The hybrid is impressive, but its noisy CVT automatic box lets it down somewhat. It’s fairly quick, but it does cost significantly more to buy than the petrol’s. However, it’s free from London Congestion Charge which makes it ideal if you’ll be commuting back and forth to work in the Big Smoke. It can achieve average fuel economy of 85.6mpg, and doesn’t cost anything to tax.
But really the whole range does well when it comes to running costs. The 1.4-litre diesel unit is free to tax and can average returns of 80.7mpg, while the 1.33-litre petrol unit is good for 57.6mpg.[vc_single_image image=”47743″ img_size=”article-image”]The Yaris isn’t the quietest car on the market today, but the hybrid is easily the noisiest. That aside, it’s more comfortable than last time around, thanks to a more rigid structure and softer suspension. The driver’s seat and steering wheel are both height-adjustable in all models, while the cabin is overall well built. It doesn’t use as much high-quality materials, and scratchy plastics aren’t hard to spot.
You can get the car in either three or five-door form, but neither can match the Jazz when it comes to rear seat space. Access to the back is not easy either, because the doors don’t open all that wide, but space up front is good. The boot, meanwhile, measures 286-litres but a tall load lip makes it pushing bigger items over awkward. Price:
Honda – £13,500 – £17,700
Toyota – £11,500 – £18,000
Honda Jazz Hatchback vs Volkswagen Polo Hatchback
The new Volkswagen Polo Hatchback is spacious, comes with a good amount of standard kit, and feels very high quality inside.
Along a straight road, the Polo Hatch 2016 is impressive, being quiet, composed and comfortable. However, it’s when you take it on a more twisting road that it comes a bit undone. The light steering can make you feel anxious, while there is lot of body lean in bends.
The 1.0-litre petrol engine might be attractively priced, but it’s as budget as they come, and takes a sluggish 16.5 seconds to get you from rest to 62mph. As such, you probably shouldn’t attempt an overtake on an A-road.[vc_single_image image=”47746″ img_size=”article-image”]A turbocharged 1.0-litre feels much more like it, and has enough power to cover the 0-62mph dash in just 9.3 seconds while delivering up to 108bhp. It’s punchy and very capable. A turbocharged BlueGT petrol, meanwhile, covers the same distance in 7.8 seconds, while a GTI model is quicker still.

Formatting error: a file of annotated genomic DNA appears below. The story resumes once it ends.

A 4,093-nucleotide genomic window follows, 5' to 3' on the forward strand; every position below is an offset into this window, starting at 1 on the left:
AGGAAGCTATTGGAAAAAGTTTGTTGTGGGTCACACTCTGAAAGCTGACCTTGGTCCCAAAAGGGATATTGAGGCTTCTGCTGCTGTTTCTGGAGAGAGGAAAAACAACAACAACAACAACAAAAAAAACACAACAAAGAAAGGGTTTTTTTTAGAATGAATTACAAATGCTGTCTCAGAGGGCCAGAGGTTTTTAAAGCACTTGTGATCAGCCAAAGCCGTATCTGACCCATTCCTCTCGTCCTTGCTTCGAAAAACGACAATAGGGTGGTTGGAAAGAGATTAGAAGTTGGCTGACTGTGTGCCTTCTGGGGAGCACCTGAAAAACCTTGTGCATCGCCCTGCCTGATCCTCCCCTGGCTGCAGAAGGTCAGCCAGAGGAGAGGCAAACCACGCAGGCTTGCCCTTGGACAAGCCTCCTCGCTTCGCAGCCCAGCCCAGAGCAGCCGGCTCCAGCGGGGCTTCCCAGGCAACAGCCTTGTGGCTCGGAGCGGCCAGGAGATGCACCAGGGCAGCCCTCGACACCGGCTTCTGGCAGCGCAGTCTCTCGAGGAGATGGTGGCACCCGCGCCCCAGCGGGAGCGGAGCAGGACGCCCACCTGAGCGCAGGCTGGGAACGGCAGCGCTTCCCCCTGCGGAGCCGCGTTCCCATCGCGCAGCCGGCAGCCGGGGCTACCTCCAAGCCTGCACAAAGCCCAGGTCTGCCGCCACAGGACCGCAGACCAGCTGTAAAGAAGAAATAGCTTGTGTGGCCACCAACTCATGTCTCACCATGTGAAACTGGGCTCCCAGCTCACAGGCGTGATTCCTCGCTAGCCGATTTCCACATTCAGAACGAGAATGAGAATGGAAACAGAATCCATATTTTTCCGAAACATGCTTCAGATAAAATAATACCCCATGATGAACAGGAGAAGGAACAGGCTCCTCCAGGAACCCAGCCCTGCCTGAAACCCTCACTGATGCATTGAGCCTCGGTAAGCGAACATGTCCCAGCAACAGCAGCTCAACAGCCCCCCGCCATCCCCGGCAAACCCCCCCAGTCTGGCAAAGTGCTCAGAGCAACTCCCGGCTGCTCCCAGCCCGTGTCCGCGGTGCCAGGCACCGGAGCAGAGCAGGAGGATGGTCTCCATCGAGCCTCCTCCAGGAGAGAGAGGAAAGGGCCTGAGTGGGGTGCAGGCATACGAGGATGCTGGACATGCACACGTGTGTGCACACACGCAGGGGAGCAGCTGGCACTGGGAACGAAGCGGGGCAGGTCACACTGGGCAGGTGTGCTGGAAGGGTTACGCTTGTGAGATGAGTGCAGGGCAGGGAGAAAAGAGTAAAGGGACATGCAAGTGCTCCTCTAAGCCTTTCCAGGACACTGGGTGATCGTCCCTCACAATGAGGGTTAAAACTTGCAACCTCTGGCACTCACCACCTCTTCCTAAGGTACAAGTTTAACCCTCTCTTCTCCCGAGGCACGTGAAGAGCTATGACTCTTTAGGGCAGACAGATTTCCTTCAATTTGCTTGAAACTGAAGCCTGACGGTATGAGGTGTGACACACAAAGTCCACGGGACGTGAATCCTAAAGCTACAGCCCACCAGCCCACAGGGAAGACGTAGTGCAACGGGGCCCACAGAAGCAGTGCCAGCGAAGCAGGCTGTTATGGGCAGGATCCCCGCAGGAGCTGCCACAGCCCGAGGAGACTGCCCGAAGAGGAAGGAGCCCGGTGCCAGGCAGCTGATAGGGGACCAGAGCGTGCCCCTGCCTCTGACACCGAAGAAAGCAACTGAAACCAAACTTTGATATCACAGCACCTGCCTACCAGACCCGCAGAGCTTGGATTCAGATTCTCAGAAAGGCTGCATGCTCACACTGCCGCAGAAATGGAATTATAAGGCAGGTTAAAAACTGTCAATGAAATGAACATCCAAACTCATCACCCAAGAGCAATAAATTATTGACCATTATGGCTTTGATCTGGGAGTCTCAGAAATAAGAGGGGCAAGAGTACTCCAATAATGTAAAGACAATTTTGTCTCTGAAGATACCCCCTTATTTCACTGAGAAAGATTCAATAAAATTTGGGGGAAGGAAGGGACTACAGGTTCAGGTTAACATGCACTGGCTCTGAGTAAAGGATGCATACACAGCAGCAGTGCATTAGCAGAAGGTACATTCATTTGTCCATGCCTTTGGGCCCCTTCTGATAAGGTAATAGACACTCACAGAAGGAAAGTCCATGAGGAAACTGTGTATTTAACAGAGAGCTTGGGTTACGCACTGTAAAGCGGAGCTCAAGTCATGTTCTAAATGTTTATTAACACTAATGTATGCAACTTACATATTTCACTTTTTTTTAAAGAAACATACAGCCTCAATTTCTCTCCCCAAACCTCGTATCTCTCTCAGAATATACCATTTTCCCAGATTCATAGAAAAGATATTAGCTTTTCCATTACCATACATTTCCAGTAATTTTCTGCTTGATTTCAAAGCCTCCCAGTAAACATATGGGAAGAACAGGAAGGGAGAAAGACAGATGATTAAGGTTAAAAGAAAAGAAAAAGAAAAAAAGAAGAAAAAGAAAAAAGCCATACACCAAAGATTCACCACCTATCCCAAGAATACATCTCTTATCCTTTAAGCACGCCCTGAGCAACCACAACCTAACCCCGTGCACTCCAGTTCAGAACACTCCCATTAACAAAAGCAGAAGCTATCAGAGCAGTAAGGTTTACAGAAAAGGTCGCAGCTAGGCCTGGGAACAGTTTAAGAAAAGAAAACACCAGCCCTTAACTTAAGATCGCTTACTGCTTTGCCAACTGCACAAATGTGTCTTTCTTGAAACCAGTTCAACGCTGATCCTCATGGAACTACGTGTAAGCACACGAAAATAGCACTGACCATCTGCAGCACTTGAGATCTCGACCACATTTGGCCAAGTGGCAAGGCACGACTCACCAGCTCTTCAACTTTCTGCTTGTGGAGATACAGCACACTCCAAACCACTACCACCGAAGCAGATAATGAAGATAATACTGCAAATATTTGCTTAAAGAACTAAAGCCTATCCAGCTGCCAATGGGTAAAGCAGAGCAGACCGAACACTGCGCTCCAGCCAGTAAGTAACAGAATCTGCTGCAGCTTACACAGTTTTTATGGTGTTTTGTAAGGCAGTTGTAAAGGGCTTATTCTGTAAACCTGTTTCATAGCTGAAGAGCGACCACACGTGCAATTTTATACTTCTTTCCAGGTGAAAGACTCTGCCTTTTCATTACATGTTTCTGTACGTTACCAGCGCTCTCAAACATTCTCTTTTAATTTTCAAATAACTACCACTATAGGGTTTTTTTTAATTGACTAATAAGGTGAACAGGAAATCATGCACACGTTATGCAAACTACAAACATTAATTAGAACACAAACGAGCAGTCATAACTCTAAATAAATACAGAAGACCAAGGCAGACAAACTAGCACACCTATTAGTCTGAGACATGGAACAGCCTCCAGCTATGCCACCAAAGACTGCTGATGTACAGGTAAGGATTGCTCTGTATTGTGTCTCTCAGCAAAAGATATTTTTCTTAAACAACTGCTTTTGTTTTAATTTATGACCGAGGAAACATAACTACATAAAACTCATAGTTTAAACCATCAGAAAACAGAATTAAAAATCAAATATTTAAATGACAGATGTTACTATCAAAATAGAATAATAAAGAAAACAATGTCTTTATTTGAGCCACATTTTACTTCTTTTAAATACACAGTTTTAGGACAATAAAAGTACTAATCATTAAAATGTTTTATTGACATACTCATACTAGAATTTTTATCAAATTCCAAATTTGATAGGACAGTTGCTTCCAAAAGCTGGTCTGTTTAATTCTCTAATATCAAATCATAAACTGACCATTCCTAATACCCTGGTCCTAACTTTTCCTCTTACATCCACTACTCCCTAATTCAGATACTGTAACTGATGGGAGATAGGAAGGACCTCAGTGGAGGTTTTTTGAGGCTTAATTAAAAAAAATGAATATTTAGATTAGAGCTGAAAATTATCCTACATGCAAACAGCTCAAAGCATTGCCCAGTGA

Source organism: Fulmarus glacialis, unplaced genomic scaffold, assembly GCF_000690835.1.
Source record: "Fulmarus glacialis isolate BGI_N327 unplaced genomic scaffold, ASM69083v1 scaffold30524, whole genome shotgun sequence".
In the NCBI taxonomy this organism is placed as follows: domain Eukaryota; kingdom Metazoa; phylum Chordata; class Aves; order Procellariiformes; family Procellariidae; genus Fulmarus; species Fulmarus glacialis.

The diesels aren’t as fast, but they are economical. A 1.4-litre 89bhp variant, for example, can achieve average fuel economy returns of 83.1mpg and costs nothing to tax. But even the petrol models won’t smash your family budget, with the 1.0-litre turbocharged TSI model good for 65.7mpg. It’s also exempt from road tax.
One area where the Polo outdoes the Honda Jazz is the interior. All the materials here are of a high quality, while fit and finish is excellent. It’s also super comfortable, and is the standout cabin in the class. [vc_single_image image=”47745″ img_size=”article-image”]The design is conservative but slick and modern, with a minimalist centre console a highlight. Everything is well laid out so that you don’t get a headache trying to figure things out on the move.
It’s also a reasonably practical car. The interior is spacious, visibility is good, and it’s easy enough to park. You can get it in either three or five-door form, with both offering plenty of rear head and legroom. Access is easy thanks to wide-opening doors and front seats that slide forward, while storage space is plentiful. The boot measures 280-litres, which makes it smaller than the class-leading one in the Jazz.Price:
VW – £11,500 – £20,000
Verdict Of Our Honda Jazz Hatchback Review
The Jazz has historically been snapped by older folks, but Honda are also marketing it towards younger people this time around. As such, the styling is fresher and there is more high-tech among the standard kit.